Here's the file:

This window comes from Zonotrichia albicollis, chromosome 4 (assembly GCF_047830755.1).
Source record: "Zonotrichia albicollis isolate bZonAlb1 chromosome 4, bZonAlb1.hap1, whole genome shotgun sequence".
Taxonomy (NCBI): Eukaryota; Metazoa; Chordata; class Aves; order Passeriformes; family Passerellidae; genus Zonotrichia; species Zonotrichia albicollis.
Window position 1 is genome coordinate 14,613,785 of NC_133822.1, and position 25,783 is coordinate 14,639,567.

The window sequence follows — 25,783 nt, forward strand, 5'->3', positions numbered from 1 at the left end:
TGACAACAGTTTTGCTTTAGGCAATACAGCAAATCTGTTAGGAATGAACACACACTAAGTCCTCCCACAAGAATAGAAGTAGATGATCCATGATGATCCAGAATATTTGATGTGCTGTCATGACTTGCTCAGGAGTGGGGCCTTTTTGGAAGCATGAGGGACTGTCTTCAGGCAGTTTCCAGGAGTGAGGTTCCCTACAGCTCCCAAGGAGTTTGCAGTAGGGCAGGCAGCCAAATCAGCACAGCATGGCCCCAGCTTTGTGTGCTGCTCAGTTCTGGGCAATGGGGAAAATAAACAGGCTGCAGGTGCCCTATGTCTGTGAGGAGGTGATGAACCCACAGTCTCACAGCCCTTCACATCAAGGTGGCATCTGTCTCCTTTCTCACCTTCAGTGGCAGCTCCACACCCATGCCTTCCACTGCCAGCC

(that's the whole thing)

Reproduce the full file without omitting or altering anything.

This window comes from Zonotrichia albicollis, chromosome 4 (assembly GCF_047830755.1).
Source record: "Zonotrichia albicollis isolate bZonAlb1 chromosome 4, bZonAlb1.hap1, whole genome shotgun sequence".
Taxonomy (NCBI): Eukaryota; Metazoa; Chordata; class Aves; order Passeriformes; family Passerellidae; genus Zonotrichia; species Zonotrichia albicollis.
Window position 1 is genome coordinate 14,613,785 of NC_133822.1, and position 25,783 is coordinate 14,639,567.

The window sequence follows — 25,783 nt, forward strand, 5'->3', positions numbered from 1 at the left end:
TGACAACAGTTTTGCTTTAGGCAATACAGCAAATCTGTTAGGAATGAACACACACTAAGTCCTCCCACAAGAATAGAAGTAGATGATCCATGATGATCCAGAATATTTGATGTGCTGTCATGACTTGCTCAGGAGTGGGGCCTTTTTGGAAGCATGAGGGACTGTCTTCAGGCAGTTTCCAGGAGTGAGGTTCCCTACAGCTCCCAAGGAGTTTGCAGTAGGGCAGGCAGCCAAATCAGCACAGCATGGCCCCAGCTTTGTGTGCTGCTCAGTTCTGGGCAATGGGGAAAATAAACAGGCTGCAGGTGCCCTATGTCTGTGAGGAGGTGATGAACCCACAGTCTCACAGCCCTTCACATCAAGGTGGCATCTGTCTCCTTTCTCACCTTCAGTGGCAGCTCCACACCCATGCCTTCCACTGCCAGCC